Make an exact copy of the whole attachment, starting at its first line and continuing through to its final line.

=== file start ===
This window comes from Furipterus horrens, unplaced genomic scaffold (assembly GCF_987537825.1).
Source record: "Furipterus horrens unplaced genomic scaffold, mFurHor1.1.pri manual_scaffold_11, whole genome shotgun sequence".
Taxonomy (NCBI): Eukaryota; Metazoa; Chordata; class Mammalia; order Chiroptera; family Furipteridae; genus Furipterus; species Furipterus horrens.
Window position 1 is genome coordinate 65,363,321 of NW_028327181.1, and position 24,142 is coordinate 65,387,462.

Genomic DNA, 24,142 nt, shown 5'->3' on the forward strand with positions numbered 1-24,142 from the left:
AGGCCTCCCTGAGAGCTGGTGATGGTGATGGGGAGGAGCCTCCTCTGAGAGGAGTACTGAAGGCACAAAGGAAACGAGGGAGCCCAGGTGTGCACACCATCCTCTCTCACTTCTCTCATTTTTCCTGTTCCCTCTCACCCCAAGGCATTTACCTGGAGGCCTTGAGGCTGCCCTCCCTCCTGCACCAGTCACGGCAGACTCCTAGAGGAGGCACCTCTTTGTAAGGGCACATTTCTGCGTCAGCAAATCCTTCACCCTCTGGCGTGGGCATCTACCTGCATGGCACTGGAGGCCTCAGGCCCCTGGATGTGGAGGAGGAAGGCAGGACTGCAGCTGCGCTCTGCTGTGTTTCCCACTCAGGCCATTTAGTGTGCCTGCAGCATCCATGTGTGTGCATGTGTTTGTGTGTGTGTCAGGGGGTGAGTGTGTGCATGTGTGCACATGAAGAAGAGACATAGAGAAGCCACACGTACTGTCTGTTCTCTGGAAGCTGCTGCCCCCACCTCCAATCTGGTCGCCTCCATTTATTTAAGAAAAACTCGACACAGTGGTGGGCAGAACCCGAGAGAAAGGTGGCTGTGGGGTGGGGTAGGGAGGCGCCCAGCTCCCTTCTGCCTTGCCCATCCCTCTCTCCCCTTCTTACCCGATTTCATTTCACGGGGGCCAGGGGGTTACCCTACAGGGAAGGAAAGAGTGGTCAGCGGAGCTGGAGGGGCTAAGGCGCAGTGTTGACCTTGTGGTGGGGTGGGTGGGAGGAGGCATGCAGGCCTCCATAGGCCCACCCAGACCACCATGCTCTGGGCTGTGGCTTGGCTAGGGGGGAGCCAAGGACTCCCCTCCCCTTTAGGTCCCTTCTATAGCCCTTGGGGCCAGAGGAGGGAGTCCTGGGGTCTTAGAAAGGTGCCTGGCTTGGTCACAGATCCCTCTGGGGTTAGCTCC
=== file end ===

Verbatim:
This window comes from Furipterus horrens, unplaced genomic scaffold (assembly GCF_987537825.1).
Source record: "Furipterus horrens unplaced genomic scaffold, mFurHor1.1.pri manual_scaffold_11, whole genome shotgun sequence".
Taxonomy (NCBI): Eukaryota; Metazoa; Chordata; class Mammalia; order Chiroptera; family Furipteridae; genus Furipterus; species Furipterus horrens.
Window position 1 is genome coordinate 65,363,321 of NW_028327181.1, and position 24,142 is coordinate 65,387,462.

Genomic DNA, 24,142 nt, shown 5'->3' on the forward strand with positions numbered 1-24,142 from the left:
AGGCCTCCCTGAGAGCTGGTGATGGTGATGGGGAGGAGCCTCCTCTGAGAGGAGTACTGAAGGCACAAAGGAAACGAGGGAGCCCAGGTGTGCACACCATCCTCTCTCACTTCTCTCATTTTTCCTGTTCCCTCTCACCCCAAGGCATTTACCTGGAGGCCTTGAGGCTGCCCTCCCTCCTGCACCAGTCACGGCAGACTCCTAGAGGAGGCACCTCTTTGTAAGGGCACATTTCTGCGTCAGCAAATCCTTCACCCTCTGGCGTGGGCATCTACCTGCATGGCACTGGAGGCCTCAGGCCCCTGGATGTGGAGGAGGAAGGCAGGACTGCAGCTGCGCTCTGCTGTGTTTCCCACTCAGGCCATTTAGTGTGCCTGCAGCATCCATGTGTGTGCATGTGTTTGTGTGTGTGTCAGGGGGTGAGTGTGTGCATGTGTGCACATGAAGAAGAGACATAGAGAAGCCACACGTACTGTCTGTTCTCTGGAAGCTGCTGCCCCCACCTCCAATCTGGTCGCCTCCATTTATTTAAGAAAAACTCGACACAGTGGTGGGCAGAACCCGAGAGAAAGGTGGCTGTGGGGTGGGGTAGGGAGGCGCCCAGCTCCCTTCTGCCTTGCCCATCCCTCTCTCCCCTTCTTACCCGATTTCATTTCACGGGGGCCAGGGGGTTACCCTACAGGGAAGGAAAGAGTGGTCAGCGGAGCTGGAGGGGCTAAGGCGCAGTGTTGACCTTGTGGTGGGGTGGGTGGGAGGAGGCATGCAGGCCTCCATAGGCCCACCCAGACCACCATGCTCTGGGCTGTGGCTTGGCTAGGGGGGAGCCAAGGACTCCCCTCCCCTTTAGGTCCCTTCTATAGCCCTTGGGGCCAGAGGAGGGAGTCCTGGGGTCTTAGAAAGGTGCCTGGCTTGGTCACAGATCCCTCTGGGGTTAGCTCC